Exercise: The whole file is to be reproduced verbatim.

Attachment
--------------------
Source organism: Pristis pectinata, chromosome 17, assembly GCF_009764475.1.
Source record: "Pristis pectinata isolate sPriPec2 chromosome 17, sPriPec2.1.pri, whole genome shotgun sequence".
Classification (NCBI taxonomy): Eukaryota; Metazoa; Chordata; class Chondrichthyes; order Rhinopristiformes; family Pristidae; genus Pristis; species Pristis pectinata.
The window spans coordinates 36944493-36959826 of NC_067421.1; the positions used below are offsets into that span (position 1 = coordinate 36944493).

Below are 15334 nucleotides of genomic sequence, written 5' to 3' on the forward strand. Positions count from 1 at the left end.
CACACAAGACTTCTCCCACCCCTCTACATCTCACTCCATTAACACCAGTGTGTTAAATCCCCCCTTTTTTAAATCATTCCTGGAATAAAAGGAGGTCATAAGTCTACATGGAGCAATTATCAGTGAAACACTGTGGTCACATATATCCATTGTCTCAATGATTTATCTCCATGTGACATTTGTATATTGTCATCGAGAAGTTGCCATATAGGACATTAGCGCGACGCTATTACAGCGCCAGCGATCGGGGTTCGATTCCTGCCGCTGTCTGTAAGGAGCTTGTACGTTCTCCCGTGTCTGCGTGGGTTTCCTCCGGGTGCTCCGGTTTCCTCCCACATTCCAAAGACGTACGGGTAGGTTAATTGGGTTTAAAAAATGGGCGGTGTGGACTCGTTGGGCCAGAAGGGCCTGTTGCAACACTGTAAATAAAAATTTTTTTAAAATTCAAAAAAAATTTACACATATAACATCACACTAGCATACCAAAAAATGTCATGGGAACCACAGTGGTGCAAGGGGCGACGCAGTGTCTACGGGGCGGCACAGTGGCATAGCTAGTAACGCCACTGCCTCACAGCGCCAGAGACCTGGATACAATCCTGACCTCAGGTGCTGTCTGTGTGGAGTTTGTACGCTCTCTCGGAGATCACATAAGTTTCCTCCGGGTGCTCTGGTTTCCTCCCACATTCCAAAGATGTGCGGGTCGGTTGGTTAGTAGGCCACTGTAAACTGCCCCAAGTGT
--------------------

Source organism: Pristis pectinata, chromosome 17, assembly GCF_009764475.1.
Source record: "Pristis pectinata isolate sPriPec2 chromosome 17, sPriPec2.1.pri, whole genome shotgun sequence".
Classification (NCBI taxonomy): Eukaryota; Metazoa; Chordata; class Chondrichthyes; order Rhinopristiformes; family Pristidae; genus Pristis; species Pristis pectinata.
The window spans coordinates 36944493-36959826 of NC_067421.1; the positions used below are offsets into that span (position 1 = coordinate 36944493).

Below are 15334 nucleotides of genomic sequence, written 5' to 3' on the forward strand. Positions count from 1 at the left end.
CACACAAGACTTCTCCCACCCCTCTACATCTCACTCCATTAACACCAGTGTGTTAAATCCCCCCTTTTTTAAATCATTCCTGGAATAAAAGGAGGTCATAAGTCTACATGGAGCAATTATCAGTGAAACACTGTGGTCACATATATCCATTGTCTCAATGATTTATCTCCATGTGACATTTGTATATTGTCATCGAGAAGTTGCCATATAGGACATTAGCGCGACGCTATTACAGCGCCAGCGATCGGGGTTCGATTCCTGCCGCTGTCTGTAAGGAGCTTGTACGTTCTCCCGTGTCTGCGTGGGTTTCCTCCGGGTGCTCCGGTTTCCTCCCACATTCCAAAGACGTACGGGTAGGTTAATTGGGTTTAAAAAATGGGCGGTGTGGACTCGTTGGGCCAGAAGGGCCTGTTGCAACACTGTAAATAAAAATTTTTTTAAAATTCAAAAAAAATTTACACATATAACATCACACTAGCATACCAAAAAATGTCATGGGAACCACAGTGGTGCAAGGGGCGACGCAGTGTCTACGGGGCGGCACAGTGGCATAGCTAGTAACGCCACTGCCTCACAGCGCCAGAGACCTGGATACAATCCTGACCTCAGGTGCTGTCTGTGTGGAGTTTGTACGCTCTCTCGGAGATCACATAAGTTTCCTCCGGGTGCTCTGGTTTCCTCCCACATTCCAAAGATGTGCGGGTCGGTTGGTTAGTAGGCCACTGTAAACTGCCCCAAGTGT